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HomeThe Big StoriesSolid Waste workers owed thousands set to receive partial payment by Christmas

Solid Waste workers owed thousands set to receive partial payment by Christmas

By Theresa Goodwin

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Truck drivers and roadside landscapers who protested yesterday over money owed to them for several years – in some cases as much as $100,000 – are set to see some reprieve by the weekend.

The management of the National Solid Waste Management Authority (NSWMA) has agreed to pay a portion of the outstanding money by the end of the week. The commitment follows a meeting between the workers, the statutory corporation’s officials, and the minister with responsibility for the NSWMA, Sir Molwyn Joseph.

 Yesterday’s meeting was held an hour or so after drivers stopped working to show their frustration with the way payments are processed by the NSWMA. They claimed the authority has done nothing to settle the backlog and, in the meantime they say they have been forking out for expenses such as gas, equipment repairs and work wear.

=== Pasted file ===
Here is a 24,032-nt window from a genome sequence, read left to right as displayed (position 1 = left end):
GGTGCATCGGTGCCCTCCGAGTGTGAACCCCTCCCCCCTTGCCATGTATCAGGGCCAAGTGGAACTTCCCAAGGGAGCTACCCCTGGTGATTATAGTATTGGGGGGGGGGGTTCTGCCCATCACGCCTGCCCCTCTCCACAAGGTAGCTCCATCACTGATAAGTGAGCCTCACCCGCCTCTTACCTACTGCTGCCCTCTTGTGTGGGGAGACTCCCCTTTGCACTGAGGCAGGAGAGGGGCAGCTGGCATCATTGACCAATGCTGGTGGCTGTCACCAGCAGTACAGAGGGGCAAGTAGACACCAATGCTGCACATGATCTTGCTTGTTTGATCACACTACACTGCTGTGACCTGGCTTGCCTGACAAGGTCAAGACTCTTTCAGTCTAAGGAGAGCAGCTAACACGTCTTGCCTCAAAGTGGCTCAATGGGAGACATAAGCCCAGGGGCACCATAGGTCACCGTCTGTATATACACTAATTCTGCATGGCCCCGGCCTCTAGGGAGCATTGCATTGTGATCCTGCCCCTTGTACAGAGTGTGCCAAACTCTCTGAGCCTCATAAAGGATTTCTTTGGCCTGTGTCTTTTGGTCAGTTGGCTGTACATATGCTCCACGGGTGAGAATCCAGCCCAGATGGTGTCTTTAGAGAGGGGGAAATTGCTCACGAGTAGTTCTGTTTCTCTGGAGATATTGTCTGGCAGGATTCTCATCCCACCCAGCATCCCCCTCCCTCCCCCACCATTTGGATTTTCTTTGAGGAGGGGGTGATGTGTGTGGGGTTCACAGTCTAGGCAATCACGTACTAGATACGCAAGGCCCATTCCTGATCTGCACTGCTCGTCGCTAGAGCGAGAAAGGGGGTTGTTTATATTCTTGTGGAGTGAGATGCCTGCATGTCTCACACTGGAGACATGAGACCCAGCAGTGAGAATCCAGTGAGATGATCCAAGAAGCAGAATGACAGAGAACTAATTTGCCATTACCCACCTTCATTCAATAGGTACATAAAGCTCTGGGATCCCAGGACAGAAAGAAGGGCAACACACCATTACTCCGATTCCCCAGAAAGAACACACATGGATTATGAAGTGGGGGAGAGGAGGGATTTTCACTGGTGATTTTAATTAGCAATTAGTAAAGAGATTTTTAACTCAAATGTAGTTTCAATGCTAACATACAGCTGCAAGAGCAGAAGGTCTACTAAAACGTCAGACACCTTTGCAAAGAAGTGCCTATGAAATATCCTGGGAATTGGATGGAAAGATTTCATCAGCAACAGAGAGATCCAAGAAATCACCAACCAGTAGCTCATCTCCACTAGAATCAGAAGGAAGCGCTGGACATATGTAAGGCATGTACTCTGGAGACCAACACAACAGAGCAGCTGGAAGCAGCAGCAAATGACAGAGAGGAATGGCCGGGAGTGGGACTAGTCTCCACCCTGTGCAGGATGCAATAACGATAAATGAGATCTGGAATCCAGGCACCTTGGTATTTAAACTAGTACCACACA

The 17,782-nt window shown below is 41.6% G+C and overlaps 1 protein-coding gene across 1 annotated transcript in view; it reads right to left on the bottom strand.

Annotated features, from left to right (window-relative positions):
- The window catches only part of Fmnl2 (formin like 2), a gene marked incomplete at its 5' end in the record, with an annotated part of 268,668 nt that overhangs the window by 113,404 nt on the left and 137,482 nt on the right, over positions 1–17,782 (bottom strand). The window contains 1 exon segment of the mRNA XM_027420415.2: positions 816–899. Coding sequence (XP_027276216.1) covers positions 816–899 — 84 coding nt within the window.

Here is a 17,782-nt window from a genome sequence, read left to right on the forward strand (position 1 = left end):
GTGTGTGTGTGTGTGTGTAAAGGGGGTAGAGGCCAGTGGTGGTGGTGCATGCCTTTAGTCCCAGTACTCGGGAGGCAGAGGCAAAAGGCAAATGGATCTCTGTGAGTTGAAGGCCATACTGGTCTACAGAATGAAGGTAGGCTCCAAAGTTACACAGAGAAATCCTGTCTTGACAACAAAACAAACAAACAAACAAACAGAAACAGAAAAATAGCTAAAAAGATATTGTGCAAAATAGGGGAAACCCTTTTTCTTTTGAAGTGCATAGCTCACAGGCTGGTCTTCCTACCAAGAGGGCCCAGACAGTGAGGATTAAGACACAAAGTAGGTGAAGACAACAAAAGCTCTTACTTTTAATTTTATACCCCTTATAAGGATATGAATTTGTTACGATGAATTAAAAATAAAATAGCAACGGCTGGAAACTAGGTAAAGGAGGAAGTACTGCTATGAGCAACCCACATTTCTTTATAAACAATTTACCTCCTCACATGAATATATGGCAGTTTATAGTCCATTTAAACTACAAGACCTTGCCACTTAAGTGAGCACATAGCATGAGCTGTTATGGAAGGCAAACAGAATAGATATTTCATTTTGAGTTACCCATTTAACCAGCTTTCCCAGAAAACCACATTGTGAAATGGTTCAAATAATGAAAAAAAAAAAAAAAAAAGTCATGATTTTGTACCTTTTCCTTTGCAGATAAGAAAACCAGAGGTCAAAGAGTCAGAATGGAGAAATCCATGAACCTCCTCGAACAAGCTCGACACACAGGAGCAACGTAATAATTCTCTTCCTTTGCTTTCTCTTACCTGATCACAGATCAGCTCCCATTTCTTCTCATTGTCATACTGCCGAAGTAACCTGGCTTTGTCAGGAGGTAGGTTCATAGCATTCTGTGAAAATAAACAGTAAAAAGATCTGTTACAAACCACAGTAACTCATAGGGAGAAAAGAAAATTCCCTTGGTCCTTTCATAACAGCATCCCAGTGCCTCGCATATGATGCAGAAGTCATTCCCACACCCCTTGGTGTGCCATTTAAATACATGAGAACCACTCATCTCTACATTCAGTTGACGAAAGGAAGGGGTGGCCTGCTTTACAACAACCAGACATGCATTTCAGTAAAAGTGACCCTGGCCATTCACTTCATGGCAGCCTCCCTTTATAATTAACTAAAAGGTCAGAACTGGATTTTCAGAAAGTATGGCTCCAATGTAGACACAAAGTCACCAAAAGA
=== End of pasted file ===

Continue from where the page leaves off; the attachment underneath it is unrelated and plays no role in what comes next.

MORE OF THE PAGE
Spokesperson for the workers Earl Waldron told Observer yesterday they were able to reach a compromise with the management team at NSWMA regarding the upfront payment to be made later this week, and a further commitment to address the balance.

“They explained that with the current financial state there is not much they can do at this stage. They are trying to make some payments available for us on the weekend and in terms of the settlement this is something they are working on,” Waldron said later that day.

He disclosed that talks are underway to determine whether some of what is owed to the drivers could be settled in cash or kind.

Waldron said the aggrieved workers are to be paid weekly, however, the NSWMA has not been able to maintain that system leading to a major backlog, in excess of $100,000 for some drivers.

He said they were frustrated that no communication had been forthcoming as to how the outstanding payments will be handled.

“We are here saying we need a settlement on the outstanding money and we need a firm commitment from the government, not the general manager; this is out of his hands. We need the intervention from the government or a policy to address this matter right now,” Waldron said.

Efforts to contact Environment Minister Molwyn Joseph for comment and further information proved futile.

NSWMA General Manager Daryl Spencer was in a meeting when contacted and said he could not speak at the time.

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